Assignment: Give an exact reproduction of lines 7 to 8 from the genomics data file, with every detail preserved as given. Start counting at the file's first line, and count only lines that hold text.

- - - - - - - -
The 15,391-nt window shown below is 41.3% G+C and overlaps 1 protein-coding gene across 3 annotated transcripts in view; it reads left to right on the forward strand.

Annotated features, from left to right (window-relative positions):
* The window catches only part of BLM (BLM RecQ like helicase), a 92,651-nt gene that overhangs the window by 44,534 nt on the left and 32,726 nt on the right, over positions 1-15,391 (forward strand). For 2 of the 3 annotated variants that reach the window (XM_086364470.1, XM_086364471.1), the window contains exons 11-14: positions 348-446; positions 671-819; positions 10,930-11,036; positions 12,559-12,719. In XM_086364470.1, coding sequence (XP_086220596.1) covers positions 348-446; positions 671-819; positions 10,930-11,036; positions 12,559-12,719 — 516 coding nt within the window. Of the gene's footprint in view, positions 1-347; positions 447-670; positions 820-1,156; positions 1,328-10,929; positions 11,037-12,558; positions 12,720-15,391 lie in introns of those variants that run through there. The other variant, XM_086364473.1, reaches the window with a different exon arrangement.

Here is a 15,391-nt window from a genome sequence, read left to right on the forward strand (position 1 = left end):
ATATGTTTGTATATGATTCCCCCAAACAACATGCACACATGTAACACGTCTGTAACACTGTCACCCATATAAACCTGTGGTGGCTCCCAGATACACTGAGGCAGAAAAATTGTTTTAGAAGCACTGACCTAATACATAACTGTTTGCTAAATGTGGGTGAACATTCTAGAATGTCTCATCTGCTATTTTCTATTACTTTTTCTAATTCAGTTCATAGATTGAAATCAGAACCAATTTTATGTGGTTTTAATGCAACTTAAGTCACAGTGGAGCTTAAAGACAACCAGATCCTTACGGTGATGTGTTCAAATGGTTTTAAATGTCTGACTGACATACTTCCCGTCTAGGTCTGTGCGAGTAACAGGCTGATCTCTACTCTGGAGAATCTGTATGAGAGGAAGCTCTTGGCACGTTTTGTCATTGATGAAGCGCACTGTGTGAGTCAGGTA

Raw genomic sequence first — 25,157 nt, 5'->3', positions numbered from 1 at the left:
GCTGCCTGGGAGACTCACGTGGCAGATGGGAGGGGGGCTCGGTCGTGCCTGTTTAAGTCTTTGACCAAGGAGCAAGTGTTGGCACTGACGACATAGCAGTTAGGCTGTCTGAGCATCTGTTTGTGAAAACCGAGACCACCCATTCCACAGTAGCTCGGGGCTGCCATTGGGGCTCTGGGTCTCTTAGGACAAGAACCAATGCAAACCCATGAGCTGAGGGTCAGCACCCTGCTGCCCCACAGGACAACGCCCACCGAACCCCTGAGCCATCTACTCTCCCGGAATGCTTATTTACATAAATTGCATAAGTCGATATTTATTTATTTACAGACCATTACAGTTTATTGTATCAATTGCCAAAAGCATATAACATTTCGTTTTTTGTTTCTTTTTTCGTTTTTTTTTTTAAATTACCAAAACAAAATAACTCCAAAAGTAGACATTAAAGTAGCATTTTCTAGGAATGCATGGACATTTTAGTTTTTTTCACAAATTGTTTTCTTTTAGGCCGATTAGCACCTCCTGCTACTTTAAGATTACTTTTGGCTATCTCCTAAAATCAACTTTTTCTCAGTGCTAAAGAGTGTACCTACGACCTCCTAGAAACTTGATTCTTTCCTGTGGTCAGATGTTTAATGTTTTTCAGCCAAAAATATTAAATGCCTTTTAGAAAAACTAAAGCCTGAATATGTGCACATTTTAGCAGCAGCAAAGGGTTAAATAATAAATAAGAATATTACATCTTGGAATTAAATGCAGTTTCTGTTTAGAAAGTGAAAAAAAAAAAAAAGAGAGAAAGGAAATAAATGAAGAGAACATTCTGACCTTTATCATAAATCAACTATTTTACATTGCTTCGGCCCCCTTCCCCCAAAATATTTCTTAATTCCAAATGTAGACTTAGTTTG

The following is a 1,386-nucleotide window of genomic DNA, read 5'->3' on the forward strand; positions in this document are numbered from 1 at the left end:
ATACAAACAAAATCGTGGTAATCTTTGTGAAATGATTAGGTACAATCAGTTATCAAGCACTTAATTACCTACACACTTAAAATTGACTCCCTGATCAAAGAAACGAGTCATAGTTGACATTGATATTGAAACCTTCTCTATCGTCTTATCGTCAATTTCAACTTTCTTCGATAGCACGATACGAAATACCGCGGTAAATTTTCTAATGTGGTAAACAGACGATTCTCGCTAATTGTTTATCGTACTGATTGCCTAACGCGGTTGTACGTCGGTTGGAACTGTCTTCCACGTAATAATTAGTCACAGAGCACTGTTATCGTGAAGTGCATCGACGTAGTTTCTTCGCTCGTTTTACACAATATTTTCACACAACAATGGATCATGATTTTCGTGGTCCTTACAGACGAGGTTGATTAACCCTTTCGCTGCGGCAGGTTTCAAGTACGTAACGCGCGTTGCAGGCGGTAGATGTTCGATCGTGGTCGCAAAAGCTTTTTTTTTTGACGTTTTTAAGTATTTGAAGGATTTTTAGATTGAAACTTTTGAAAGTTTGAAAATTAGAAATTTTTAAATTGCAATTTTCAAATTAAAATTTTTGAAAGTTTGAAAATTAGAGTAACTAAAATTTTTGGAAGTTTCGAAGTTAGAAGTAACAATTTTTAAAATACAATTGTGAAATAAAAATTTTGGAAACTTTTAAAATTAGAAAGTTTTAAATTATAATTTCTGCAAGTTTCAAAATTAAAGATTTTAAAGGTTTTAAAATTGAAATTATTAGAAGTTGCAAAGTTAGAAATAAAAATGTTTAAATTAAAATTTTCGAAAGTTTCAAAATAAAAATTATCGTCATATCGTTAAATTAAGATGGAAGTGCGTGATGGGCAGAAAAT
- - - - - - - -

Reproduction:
GCTGCCTGGGAGACTCACGTGGCAGATGGGAGGGGGGCTCGGTCGTGCCTGTTTAAGTCTTTGACCAAGGAGCAAGTGTTGGCACTGACGACATAGCAGTTAGGCTGTCTGAGCATCTGTTTGTGAAAACCGAGACCACCCATTCCACAGTAGCTCGGGGCTGCCATTGGGGCTCTGGGTCTCTTAGGACAAGAACCAATGCAAACCCATGAGCTGAGGGTCAGCACCCTGCTGCCCCACAGGACAACGCCCACCGAACCCCTGAGCCATCTACTCTCCCGGAATGCTTATTTACATAAATTGCATAAGTCGATATTTATTTATTTACAGACCATTACAGTTTATTGTATCAATTGCCAAAAGCATATAACATTTCGTTTTTTGTTTCTTTTTTCGTTTTTTTTTTTAAATTACCAAAACAAAATAACTCCAAAAGTAGACATTAAAGTAGCATTTTCTAGGAATGCATGGACATTTTAGTTTTTTTCACAAATTGTTTTCTTTTAGGCCGATTAGCACCTCCTGCTACTTTAAGATTACTTTTGGCTATCTCCTAAAATCAACTTTTTCTCAGTGCTAAAGAGTGTACCTACGACCTCCTAGAAACTTGATTCTTTCCTGTGGTCAGATGTTTAATGTTTTTCAGCCAAAAATATTAAATGCCTTTTAGAAAAACTAAAGCCTGAATATGTGCACATTTTAGCAGCAGCAAAGGGTTAAATAATAAATAAGAATATTACATCTTGGAATTAAATGCAGTTTCTGTTTAGAAAGTGAAAAAAAAAAAAAAGAGAGAAAGGAAATAAATGAAGAGAACATTCTGACCTTTATCATAAATCAACTATTTTACATTGCTTCGGCCCCCTTCCCCCAAAATATTTCTTAATTCCAAATGTAGACTTAGTTTG

The following is a 1,386-nucleotide window of genomic DNA, read 5'->3' on the forward strand; positions in this document are numbered from 1 at the left end: